Do you know that ‘freeze-dried food’ is not the same as ‘dehydrated food’? Everyone thinks they are the same, but they are not.

History of Food Drying

Moisture has to be taken out of foods for them to last longer on the shelf. This method of food preservation was discovered in the olden days, and has been in use ever since then.

The dehydration method of moisture removal has been in use since 12,000B.C. Roman and Middle Eastern natives preserved fruits and vegetables in ‘still houses’ by using fire to smoke and dry them out.

On the other hand, freeze-drying is a new method of food preservation. It was first used to preserve drugs, and blood plasma during the World War II. Eventually, freeze-drying found use in food preservation.

Eliminates 99% of food moisture

Original appearance is not lost

Conserves 97% of nutrients

Retains the taste of foods

Less weightier than dehydrated counterparts

Can last up to 25 years under the right conditions

How is Dehydrating Different from Freeze Drying?

The fundamental principle behind food preservation is the removal of moisture from the food without destroying its composition and nutritional content.

Basically, dehydration involves the application of heat and air current to preserve foods. Usually, the foods to be dried are placed on trays over which heated air is allowed to flow for a given period. At the end of a dehydration cycle, up to 70% of the foods water content is removed.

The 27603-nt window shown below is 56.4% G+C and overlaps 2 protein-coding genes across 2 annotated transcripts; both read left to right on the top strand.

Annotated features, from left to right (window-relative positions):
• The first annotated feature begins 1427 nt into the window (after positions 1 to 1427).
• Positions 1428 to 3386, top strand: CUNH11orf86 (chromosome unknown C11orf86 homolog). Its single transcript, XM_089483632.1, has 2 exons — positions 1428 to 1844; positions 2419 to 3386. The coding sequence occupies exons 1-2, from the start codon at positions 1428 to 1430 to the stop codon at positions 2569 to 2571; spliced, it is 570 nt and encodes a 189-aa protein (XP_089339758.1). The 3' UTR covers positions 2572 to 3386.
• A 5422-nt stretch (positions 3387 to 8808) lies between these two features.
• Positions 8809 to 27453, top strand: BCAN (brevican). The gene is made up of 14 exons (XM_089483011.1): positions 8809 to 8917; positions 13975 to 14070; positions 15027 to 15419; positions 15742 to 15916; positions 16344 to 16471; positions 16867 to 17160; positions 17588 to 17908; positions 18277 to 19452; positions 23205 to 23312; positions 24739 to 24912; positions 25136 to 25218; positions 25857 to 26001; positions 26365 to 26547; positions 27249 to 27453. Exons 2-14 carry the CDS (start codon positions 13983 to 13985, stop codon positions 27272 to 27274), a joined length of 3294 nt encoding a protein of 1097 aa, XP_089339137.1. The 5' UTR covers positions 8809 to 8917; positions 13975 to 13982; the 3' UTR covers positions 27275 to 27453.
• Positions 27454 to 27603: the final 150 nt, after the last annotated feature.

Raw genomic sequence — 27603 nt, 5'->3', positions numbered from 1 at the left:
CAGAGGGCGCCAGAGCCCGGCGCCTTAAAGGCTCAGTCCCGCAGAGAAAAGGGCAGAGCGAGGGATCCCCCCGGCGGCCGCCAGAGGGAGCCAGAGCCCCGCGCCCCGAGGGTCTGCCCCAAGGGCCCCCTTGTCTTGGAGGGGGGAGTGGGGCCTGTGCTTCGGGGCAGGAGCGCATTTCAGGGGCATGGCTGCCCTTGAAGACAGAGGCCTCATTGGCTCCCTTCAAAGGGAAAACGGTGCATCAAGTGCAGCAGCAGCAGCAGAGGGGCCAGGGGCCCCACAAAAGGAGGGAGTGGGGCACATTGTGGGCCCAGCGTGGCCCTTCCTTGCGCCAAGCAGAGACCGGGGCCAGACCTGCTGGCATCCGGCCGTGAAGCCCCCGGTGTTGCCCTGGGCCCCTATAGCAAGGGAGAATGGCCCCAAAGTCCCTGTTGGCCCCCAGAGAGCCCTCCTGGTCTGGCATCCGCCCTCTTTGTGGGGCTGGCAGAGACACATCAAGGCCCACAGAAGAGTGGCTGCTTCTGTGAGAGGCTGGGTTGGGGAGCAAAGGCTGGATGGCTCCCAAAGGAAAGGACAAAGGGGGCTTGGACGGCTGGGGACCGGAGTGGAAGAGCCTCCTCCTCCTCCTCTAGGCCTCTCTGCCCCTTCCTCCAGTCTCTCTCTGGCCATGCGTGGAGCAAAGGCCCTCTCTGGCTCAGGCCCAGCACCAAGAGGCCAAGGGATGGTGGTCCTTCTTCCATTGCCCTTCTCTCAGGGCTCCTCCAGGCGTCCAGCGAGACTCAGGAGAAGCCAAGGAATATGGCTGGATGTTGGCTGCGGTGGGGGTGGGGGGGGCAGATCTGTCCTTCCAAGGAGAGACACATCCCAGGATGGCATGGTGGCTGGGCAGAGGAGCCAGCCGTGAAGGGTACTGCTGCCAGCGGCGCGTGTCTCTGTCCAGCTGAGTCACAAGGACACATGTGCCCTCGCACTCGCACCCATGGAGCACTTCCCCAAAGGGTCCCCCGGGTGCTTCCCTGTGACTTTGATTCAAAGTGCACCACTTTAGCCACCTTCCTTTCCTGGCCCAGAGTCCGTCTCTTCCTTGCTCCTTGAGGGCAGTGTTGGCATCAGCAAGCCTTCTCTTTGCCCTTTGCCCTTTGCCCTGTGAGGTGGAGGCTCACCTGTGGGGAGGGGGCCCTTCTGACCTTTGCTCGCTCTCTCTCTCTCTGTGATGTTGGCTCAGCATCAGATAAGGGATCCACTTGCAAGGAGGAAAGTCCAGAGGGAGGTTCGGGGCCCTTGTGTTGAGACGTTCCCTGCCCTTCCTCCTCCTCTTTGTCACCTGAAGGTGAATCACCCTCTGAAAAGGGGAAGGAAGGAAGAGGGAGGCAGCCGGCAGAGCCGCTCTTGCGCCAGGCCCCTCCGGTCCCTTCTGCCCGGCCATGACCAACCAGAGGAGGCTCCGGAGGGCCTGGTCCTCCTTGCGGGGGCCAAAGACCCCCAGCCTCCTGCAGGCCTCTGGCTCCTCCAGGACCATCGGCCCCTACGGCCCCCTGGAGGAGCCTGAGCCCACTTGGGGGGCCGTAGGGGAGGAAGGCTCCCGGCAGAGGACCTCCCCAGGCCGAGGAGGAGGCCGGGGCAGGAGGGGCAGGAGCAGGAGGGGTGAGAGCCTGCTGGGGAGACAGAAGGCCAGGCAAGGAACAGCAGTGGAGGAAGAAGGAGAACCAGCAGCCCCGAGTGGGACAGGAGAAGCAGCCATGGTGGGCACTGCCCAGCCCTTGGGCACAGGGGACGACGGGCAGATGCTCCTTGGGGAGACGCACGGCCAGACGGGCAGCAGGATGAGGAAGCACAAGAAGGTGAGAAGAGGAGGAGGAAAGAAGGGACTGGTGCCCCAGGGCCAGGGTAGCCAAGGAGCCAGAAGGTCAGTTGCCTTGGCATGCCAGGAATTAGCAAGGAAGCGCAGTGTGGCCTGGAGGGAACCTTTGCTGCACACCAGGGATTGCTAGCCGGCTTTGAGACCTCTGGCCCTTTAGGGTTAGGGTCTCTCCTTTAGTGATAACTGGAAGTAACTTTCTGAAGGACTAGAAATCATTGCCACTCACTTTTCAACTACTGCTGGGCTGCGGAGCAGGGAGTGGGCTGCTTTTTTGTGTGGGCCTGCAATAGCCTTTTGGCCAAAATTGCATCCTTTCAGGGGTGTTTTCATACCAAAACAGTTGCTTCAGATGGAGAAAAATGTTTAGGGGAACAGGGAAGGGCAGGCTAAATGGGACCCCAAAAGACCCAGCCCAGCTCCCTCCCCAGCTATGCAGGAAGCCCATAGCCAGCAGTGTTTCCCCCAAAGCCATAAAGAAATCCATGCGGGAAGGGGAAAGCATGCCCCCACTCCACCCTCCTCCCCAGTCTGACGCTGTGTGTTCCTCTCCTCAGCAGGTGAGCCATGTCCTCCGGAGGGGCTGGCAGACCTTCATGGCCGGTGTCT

Freeze-Drying involves an advanced moisture-removal process. The food to be dried is first frozen to temperatures of about -40ºC before a vacuum is introduced to the system. Afterward, steady heat is introduced to the system to sublime the ice i.e. vaporize the ice without turning it to liquid.

While Dehydration removes about 70% of food moisture, freeze-drying removes up to 99% moisture from food. The 30% water content left in food after dehydration makes the food prone to spoilage after a few months. On the other hand, freeze-drying ensures that almost all microbiological activities in food are destroyed to extend its shelf life.

As an example, food items preserved by dehydration can only boast of shelf lives of about 12 months. But the same foods are freeze-dried they can last for over 300 months.

Based on data from the American Institute of Cancer Research, freeze-dried foods contain almost all of the nutrients found in its fresh counterpart. Freeze-dried foods are also known to retain their original tastes after the preservation process, and will also not have any observable change in appearance.

Finally, freeze-dried foods weigh a lot less than their dehydrated counterparts. Hence, they are easier to store and carry about within and outside the home. In addition, you’ll not need any kind of cold storage to keep freeze-dried foods from going bad. Freeze-drying simply means that you get to have fresh food, but with longer shelf lives and lesser weight.